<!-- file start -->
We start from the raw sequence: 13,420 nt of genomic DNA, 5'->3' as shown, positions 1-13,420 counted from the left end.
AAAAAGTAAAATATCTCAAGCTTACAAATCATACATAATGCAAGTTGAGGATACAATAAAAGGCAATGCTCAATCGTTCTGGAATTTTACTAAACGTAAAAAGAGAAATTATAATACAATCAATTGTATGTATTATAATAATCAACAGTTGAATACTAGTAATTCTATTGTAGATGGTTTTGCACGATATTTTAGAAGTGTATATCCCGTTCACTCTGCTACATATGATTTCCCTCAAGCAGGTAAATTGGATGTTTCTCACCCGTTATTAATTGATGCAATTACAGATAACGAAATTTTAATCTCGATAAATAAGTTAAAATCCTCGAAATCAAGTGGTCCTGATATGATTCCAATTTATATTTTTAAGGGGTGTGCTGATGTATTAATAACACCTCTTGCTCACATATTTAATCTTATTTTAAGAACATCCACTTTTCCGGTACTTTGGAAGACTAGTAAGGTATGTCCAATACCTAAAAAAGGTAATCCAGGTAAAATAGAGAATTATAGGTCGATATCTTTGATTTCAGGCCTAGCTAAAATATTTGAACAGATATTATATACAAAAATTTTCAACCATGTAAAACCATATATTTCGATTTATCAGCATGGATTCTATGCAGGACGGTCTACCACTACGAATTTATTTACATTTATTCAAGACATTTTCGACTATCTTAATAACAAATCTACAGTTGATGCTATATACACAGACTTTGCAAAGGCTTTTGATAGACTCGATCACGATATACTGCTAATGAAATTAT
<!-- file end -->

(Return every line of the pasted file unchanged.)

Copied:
We start from the raw sequence: 13,420 nt of genomic DNA, 5'->3' as shown, positions 1-13,420 counted from the left end.
AAAAAGTAAAATATCTCAAGCTTACAAATCATACATAATGCAAGTTGAGGATACAATAAAAGGCAATGCTCAATCGTTCTGGAATTTTACTAAACGTAAAAAGAGAAATTATAATACAATCAATTGTATGTATTATAATAATCAACAGTTGAATACTAGTAATTCTATTGTAGATGGTTTTGCACGATATTTTAGAAGTGTATATCCCGTTCACTCTGCTACATATGATTTCCCTCAAGCAGGTAAATTGGATGTTTCTCACCCGTTATTAATTGATGCAATTACAGATAACGAAATTTTAATCTCGATAAATAAGTTAAAATCCTCGAAATCAAGTGGTCCTGATATGATTCCAATTTATATTTTTAAGGGGTGTGCTGATGTATTAATAACACCTCTTGCTCACATATTTAATCTTATTTTAAGAACATCCACTTTTCCGGTACTTTGGAAGACTAGTAAGGTATGTCCAATACCTAAAAAAGGTAATCCAGGTAAAATAGAGAATTATAGGTCGATATCTTTGATTTCAGGCCTAGCTAAAATATTTGAACAGATATTATATACAAAAATTTTCAACCATGTAAAACCATATATTTCGATTTATCAGCATGGATTCTATGCAGGACGGTCTACCACTACGAATTTATTTACATTTATTCAAGACATTTTCGACTATCTTAATAACAAATCTACAGTTGATGCTATATACACAGACTTTGCAAAGGCTTTTGATAGACTCGATCACGATATACTGCTAATGAAATTAT